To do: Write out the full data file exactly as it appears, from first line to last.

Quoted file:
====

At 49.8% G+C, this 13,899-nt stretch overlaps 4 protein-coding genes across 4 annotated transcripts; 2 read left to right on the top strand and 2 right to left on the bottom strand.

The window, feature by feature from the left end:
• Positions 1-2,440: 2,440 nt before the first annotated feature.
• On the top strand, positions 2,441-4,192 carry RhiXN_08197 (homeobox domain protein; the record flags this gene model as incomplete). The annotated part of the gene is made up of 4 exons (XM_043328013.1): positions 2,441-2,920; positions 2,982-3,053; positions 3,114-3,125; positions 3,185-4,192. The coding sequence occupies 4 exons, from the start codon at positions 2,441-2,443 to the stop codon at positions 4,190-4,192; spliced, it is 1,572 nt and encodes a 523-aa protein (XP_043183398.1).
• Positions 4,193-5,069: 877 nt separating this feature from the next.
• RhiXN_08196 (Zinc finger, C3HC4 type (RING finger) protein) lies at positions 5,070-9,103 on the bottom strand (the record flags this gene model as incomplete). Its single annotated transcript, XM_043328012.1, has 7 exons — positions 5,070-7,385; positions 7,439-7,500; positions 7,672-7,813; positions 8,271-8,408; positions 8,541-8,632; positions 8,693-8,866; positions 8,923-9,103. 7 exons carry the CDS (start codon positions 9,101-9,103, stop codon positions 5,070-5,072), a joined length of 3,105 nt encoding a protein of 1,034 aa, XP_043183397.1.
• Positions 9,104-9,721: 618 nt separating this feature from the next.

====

At 49.8% G+C, this 13,899-nt stretch overlaps 4 protein-coding genes across 4 annotated transcripts; 2 read left to right on the top strand and 2 right to left on the bottom strand.

The window, feature by feature from the left end:
• Positions 1-2,440: 2,440 nt before the first annotated feature.
• On the top strand, positions 2,441-4,192 carry RhiXN_08197 (homeobox domain protein; the record flags this gene model as incomplete). The annotated part of the gene is made up of 4 exons (XM_043328013.1): positions 2,441-2,920; positions 2,982-3,053; positions 3,114-3,125; positions 3,185-4,192. The coding sequence occupies 4 exons, from the start codon at positions 2,441-2,443 to the stop codon at positions 4,190-4,192; spliced, it is 1,572 nt and encodes a 523-aa protein (XP_043183398.1).
• Positions 4,193-5,069: 877 nt separating this feature from the next.
• RhiXN_08196 (Zinc finger, C3HC4 type (RING finger) protein) lies at positions 5,070-9,103 on the bottom strand (the record flags this gene model as incomplete). Its single annotated transcript, XM_043328012.1, has 7 exons — positions 5,070-7,385; positions 7,439-7,500; positions 7,672-7,813; positions 8,271-8,408; positions 8,541-8,632; positions 8,693-8,866; positions 8,923-9,103. 7 exons carry the CDS (start codon positions 9,101-9,103, stop codon positions 5,070-5,072), a joined length of 3,105 nt encoding a protein of 1,034 aa, XP_043183397.1.
• Positions 9,104-9,721: 618 nt separating this feature from the next.